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Minggu, 05 September 2010

Urgent action needed on climate–forestry research

CIFOR Director General Frances Seymour gives a keynote address at the International Union of Forest Research Organizations’ World Congress in Seoul on August 24.

Forestry scientists need to think big, act fast and communicate better if their work is to have an impact on global climate change negotiations, CIFOR Director General Frances Seymour said in a keynote address at an international forestry conference.
'We've got to get out there in climate-related policy arenas and practitioner communities and push the research results that we already have in hand,' she said at the International Union of Forest Research Organizations' World Congress in Seoul on August 24, which was attended by about 3000 scientists and other experts from around the world.
Scientists estimate that deforestation and forest degradation account for between 12 and 18 percent of annual greenhouse gas emissions worldwide. At the same time, studies have shown that healthy forests have the potential to absorb about 15 percent of humankind's carbon emissions.
While deforestation and forest degradation make efforts to curb climate change more difficult, forest conservation and expansion offer positive opportunities. That is why there is so much interest in reducing emissions from deforestation and forest degradation – REDD+ – which has the potential to deliver large cuts in carbon emissions at a low cost.
Ms Seymour said that new research on REDD needs to focus on empirical analysis of what actually happens as REDD policies and projects move from ideas to implementation on the ground. She said it was crucial for the research community to establish how REDD policies and programmes can reduce emissions while also being equitable.
'Under what conditions, if any, can policies and programmes to promote forest-related climate adaptation strategies be effective in promoting local and societal resilience, while also being equitable in the distribution of costs and benefits across different stakeholder groups?' she said.
'In the new context of climate change, we need to understand the institutions and governance mechanisms needed to underpin solutions that yield effective, efficient and equitable outcomes. How can REDD and adaptation schemes find the optimal position between centralised and decentralised approaches?  How do local property rights and other institutional variables influence their effectiveness? What are the actual impacts of forest adaptation and mitigation policies and projects on the rights and livelihoods of forest communities, and how can synergies be maximised and trade-offs reduced?'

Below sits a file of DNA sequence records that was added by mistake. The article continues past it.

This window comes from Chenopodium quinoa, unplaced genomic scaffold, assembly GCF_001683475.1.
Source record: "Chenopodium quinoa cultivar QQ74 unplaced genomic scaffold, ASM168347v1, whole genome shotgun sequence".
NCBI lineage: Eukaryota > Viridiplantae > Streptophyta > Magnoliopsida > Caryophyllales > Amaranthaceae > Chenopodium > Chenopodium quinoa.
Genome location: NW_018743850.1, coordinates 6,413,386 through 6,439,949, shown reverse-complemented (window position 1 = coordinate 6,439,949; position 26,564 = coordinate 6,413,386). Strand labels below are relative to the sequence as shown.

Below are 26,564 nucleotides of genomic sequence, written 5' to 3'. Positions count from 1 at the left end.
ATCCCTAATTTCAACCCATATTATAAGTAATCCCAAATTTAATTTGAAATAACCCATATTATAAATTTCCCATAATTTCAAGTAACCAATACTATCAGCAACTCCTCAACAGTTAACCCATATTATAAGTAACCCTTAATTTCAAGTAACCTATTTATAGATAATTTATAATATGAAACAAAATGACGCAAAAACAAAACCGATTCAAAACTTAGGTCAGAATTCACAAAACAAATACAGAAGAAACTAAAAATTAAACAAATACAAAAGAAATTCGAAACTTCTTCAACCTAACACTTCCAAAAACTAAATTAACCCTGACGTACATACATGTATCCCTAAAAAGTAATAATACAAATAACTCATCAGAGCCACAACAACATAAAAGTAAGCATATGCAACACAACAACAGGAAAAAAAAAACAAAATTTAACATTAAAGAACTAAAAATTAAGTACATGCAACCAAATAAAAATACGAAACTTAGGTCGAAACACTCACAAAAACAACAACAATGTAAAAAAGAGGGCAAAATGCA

Ms Seymour's message of urgency was reinforced by Jan McAlpine, director of the UN Forum on Forests. She told delegates that the world's forests 'contain two-thirds of Earth's known terrestrial species. They provide protection against degradation of land and desertification from climate change. They provide income for hundreds of millions of people across the globe.'
Eduardo Rojas-Briales, assistant director-general at the UN Food and Agriculture Organization's Forestry Department, said at the conference, 'The world will not be able to meet the challenge of climate change without putting forests at the centre of climate change policy.'
Still, South Korean President Lee Myung-bak, in an opening address to the meeting, said that he was optimistic for the future, based on his country's experience with reforestation programmes.
'Since we announced our Green Growth programme in Korea, jobs have increased three-fold in the green industry and profits have also tripled,' he said. 'Each year, 50 000 new jobs are created.

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